From comedy by Kingsley Amis to Shakespeare's tragedy, the novelist considers literature 'where the old take precedence'
William Trevor at home in Exeter. Photograph: Eamonn McCabe for the Guardian
Paul Bailey was born in 1937 and worked as an actor before taking up full-time writing in 1967. His novels include At The Jerusalem (1967), which won the Somerset Maugham award; Peter Smart's Confessions (1977) and Gabriel's Lament (1986), both shortlisted for the Booker prize; and Sugar Cane (1993), a sequel to Gabriel's Lament.
He has also written plays for radio and television, and his non-fiction includes two volumes of memoir, An Immaculate Mistake: Scenes from Childhood and Beyond (1990), and A Dog's Life (2003). Three Queer Lives: An Alternative Biography of Naomi Jacob, Fred Barnes and Arthur Marshall (2001), is a biography of three gay popular entertainers from the 20th century.
Chapman's Odyssey, Bailey's new novel, tracks the psychic voyage made by an elderly writer, bedbound in hospital, through the characters, real and imaginary, that have meant most in his intense imaginative life. In the Guardian's review, Alfred Hickling described it as "an enigmatic work whose meaning is worth grasping for. It is the kind of book that could be construed as a deeply moving, valedictory statement of a valuable career."
"When I wrote my first novel At the Jerusalem in the 1960s I wasn't especially conscious that I was tackling the subject of old age. My characters were real women who just happened to be advanced in years. I am in my seventies now, so when writing Chapman's Odyssey I was looking back on a life lived, which every so often resembled my own. I like to think that the narrative has a certain youthful energy, however, but I might be mistaken. Old age is a fact of life and should not be isolated from it. More sentimental rubbish has been written about the 'plight of the elderly' than I can bear to contemplate.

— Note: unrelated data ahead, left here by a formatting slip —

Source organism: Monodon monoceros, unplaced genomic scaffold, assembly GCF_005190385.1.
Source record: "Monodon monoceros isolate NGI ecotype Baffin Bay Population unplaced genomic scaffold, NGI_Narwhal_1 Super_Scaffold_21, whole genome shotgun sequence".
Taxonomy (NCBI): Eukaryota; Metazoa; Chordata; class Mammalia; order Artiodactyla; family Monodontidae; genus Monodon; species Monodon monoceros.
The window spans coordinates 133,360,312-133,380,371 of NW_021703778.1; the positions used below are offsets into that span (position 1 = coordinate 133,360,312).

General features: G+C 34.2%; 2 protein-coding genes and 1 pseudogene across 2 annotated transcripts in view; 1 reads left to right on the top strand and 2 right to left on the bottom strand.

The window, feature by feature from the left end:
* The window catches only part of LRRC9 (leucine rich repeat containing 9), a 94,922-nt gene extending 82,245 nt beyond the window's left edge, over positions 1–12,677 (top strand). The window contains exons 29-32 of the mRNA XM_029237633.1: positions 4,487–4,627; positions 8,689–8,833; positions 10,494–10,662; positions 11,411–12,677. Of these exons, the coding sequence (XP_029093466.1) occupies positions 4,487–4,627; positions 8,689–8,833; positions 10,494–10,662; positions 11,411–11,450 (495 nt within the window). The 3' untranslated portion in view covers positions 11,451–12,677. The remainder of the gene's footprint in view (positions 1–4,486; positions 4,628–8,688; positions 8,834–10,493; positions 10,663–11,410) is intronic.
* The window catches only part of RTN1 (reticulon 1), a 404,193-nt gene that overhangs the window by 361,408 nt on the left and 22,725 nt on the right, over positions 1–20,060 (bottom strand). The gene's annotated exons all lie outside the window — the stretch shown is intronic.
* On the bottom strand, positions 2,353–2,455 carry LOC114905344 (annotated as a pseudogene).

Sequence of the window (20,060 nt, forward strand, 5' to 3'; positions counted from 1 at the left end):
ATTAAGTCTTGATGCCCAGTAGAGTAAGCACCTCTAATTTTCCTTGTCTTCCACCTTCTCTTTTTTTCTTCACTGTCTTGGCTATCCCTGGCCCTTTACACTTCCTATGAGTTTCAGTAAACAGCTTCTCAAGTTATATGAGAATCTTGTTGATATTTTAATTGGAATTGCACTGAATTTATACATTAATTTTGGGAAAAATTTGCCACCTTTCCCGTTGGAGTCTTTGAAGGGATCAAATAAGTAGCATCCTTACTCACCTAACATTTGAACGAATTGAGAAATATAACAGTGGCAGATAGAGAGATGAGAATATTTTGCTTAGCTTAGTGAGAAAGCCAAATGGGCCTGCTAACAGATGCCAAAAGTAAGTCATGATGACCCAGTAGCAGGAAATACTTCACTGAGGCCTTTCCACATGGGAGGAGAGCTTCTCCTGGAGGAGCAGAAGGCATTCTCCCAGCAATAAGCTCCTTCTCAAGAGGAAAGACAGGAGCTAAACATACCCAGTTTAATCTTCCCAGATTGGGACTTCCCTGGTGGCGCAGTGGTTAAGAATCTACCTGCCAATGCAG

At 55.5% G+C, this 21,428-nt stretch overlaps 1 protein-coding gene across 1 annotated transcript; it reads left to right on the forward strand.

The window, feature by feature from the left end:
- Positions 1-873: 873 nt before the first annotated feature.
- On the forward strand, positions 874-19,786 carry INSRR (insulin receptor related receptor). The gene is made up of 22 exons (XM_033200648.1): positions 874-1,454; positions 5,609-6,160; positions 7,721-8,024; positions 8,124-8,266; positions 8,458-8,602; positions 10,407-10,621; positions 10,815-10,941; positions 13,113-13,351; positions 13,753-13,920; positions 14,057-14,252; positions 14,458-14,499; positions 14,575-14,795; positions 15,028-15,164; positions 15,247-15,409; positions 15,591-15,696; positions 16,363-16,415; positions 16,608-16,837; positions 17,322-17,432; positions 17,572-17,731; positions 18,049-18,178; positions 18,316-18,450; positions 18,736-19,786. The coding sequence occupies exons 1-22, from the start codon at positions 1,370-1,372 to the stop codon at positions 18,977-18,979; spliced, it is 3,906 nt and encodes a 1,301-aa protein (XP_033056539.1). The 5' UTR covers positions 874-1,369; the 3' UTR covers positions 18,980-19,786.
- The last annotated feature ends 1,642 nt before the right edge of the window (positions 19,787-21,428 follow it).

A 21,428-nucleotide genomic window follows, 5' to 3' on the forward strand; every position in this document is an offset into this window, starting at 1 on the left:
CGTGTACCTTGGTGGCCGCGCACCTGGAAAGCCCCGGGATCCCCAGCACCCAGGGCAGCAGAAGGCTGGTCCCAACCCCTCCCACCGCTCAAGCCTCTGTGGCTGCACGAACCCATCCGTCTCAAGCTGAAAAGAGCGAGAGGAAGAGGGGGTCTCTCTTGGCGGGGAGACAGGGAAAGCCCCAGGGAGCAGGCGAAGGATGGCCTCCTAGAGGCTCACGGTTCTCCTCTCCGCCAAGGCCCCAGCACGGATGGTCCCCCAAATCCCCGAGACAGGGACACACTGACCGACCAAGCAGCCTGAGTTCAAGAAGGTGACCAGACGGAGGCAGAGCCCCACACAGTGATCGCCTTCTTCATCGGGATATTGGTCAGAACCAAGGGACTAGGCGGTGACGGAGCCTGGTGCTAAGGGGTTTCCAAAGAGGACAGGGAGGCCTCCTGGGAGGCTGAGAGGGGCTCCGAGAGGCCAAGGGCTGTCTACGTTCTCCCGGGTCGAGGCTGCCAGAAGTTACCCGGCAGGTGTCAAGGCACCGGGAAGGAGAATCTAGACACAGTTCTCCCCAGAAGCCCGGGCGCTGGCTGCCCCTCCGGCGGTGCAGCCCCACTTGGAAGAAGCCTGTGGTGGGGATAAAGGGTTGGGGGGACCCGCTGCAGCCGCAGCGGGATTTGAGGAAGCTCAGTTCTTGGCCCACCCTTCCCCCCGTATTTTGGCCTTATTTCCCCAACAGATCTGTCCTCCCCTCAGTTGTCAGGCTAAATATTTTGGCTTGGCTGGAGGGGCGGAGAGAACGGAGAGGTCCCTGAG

"There are hundreds of novels in which elderly characters feature – in the great works of Dickens, Dostoevsky and Balzac, for example. They function in the narrative but don't occupy centre stage. Here are some titles in which the old take precedence."
1. "Old Love" by Isaac Bashevis Singer
This is one of the master's most poignant short stories, written in his own old age, about a romantic affair between a couple of pensioners.
2. "Ending Up" by Kingsley Amis
Perhaps only Amis could make someone suffering from nominal aphasia as funny as he is touching. The tone throughout is mordantly comic.
This heartbreaking long short story about a woman with Alzheimer's and the weird course her life takes while her husband watches in dismay and confusion has all the honest virtues that distinguish Munro from virtually every other living storyteller.
4. "Memento Mori" by Muriel Spark
Spark's masterpiece, with its echoing reminders that we must all die, is horrifically funny from beginning to end. The dialogue throughout is a joy.
5."Doctor Faustus" by Thomas Mann
Mann's great novel is concerned with the life of a famous composer who, as the title suggests, has forged a pact with the devil. No other novel matches its deep knowledge of the creative urge.
6. "As a Man Grows Older" by Older by Italo Calvino
This comic masterwork isn't strictly about old age, but it is concerned with the attainment of knowledge that comes with the passing of the years.
7. "The Old Boys" by William Trevor
Trevor's first novel is funny and moving and quietly observant of the eccentricities to which the elderly are prone.
8. "Confusion" by Stefan Sweig
This novella is told in the first person by an elderly professor who looks back on the unhappy man who was the greatest influence in his life. The story ends with a surprising and touching revelation. 9. "King Lear" by William Shakespeare
It's not a novel, of course, but it is arguably the greatest play in the language. We watch in pity and terror as a once proud man is reduced to almost nothing.
10. "The Book of Job"
One of the masterpieces of the Old Testament, especially in the King James translation. As with King Lear, Job is the victim of malign fate. He has to suffer the indignities of sores and lesions before he is restored to humanity.